4) Voluntary organizations, such as the National Association for the Protection of the Insane and Prevention of Insanity, advocated reform while working closely with medical professions who were directly involved with asylums.

The American society during the Progressive Era movement often feared with they didn't understand. The thought of being sent to an asylum was a fate worse than death. The living conditions were deplorable and there were many instances where those committed to the asylum were abused by their guards. Not everyone who was committed to the asylum needed to be there. It was a place of horrors rather healthcare.

In the passage at the top of this blog Franklin, who would have been labeled as having Aspergers Syndrome if this was a modern story, may be  institutionalized by his family doctor even though he doesn't need to be there. Why? People fear Franklin because they don't understand him. Fear has driven a lot myths about those who suffer from mental disorders and it is these myths that have harmed those have mental disorders. One of the long held myths about those who have Aspergers Syndrome is "that anyone who has this disorder is highly prone to violence. They are a threat to our society because they do not have feelings nor empathy."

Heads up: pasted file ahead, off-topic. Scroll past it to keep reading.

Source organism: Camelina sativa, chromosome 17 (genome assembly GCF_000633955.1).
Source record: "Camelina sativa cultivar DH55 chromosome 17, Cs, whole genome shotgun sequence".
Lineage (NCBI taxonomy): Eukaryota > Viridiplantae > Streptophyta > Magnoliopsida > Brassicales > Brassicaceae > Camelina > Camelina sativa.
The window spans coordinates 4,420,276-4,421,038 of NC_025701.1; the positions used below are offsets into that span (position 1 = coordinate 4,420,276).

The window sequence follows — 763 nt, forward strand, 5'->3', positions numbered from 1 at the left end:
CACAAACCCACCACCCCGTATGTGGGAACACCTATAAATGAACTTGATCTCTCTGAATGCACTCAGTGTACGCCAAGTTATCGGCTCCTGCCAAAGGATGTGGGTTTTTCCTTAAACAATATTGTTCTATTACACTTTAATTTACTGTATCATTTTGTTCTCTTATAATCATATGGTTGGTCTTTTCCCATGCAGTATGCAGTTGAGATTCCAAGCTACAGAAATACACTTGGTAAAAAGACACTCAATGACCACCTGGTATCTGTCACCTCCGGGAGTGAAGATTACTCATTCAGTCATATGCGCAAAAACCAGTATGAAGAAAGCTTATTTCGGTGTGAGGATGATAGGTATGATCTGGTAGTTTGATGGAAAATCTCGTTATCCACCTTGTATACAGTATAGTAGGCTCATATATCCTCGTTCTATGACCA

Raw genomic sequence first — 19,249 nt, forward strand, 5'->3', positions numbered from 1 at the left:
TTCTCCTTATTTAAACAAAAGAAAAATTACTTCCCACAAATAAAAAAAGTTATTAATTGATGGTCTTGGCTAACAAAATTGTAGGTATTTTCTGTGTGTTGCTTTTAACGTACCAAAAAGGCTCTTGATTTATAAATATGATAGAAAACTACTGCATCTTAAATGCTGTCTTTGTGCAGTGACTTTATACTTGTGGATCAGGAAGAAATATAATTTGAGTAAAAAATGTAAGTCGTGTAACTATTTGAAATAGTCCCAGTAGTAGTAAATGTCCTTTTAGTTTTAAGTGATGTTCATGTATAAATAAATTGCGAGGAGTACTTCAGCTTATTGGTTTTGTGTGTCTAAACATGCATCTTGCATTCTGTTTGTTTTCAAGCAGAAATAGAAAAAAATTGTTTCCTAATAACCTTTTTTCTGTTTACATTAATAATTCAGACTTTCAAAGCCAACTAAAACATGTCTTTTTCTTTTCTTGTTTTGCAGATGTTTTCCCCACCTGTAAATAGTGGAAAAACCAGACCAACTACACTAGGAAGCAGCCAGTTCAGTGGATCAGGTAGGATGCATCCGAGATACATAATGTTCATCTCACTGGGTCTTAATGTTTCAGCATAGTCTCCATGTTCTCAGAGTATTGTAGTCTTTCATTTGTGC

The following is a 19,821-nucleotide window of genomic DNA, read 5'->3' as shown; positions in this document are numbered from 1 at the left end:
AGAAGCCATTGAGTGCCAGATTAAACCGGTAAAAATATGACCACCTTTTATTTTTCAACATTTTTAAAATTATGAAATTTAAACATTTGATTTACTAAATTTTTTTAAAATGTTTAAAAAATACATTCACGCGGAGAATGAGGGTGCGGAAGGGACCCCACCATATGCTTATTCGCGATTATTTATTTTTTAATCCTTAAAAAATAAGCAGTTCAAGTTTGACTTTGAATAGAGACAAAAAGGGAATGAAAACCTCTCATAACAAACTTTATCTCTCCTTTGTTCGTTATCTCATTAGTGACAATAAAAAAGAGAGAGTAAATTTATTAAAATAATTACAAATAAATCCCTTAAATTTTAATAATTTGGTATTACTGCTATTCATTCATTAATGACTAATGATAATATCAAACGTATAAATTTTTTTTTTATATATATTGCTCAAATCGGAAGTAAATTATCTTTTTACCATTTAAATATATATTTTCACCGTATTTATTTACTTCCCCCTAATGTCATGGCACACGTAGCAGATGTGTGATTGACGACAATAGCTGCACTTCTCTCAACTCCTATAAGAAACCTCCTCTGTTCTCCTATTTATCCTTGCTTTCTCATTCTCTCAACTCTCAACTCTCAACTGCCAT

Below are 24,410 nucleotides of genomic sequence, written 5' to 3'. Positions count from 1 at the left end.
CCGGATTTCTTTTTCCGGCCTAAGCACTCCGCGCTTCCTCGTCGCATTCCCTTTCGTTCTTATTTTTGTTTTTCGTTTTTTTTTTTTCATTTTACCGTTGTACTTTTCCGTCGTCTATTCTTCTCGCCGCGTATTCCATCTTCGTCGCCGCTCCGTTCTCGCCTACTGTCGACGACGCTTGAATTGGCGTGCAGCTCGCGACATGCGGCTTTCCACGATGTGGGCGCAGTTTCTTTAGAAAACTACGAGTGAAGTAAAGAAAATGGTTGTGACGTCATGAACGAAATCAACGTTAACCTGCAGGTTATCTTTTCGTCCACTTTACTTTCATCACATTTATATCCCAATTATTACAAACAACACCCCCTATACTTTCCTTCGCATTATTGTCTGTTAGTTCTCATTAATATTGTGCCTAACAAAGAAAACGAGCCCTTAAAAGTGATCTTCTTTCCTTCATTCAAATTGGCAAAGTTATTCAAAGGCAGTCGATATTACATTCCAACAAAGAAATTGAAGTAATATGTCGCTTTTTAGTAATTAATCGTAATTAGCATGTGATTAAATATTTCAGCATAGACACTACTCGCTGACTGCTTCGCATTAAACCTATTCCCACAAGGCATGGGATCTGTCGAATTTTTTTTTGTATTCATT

This myth is false. People with Aspergers Syndrome have feelings they just don't always show them. They may appear mean because they don't know empathy but they can learn. One thing about people with Aspergers Syndrome that might surprise you to know is that these people are some of the most caring, loving and sensitive souls you will ever meet. Society is scared of people with Aspergers Syndrome and this is what drives people to discriminate against them.

Friday, February 14, 2014

#Valentine'sDay Giveaway Announced

Congratulations to the following people. Please contact me at for your prize.

The winner is................Courtney Daisy

The winner is................Alex Cavanaugh
The winner is................LD Jordan

Thursday, February 13, 2014

#Free Valentine #book #contest

LAST CALL.........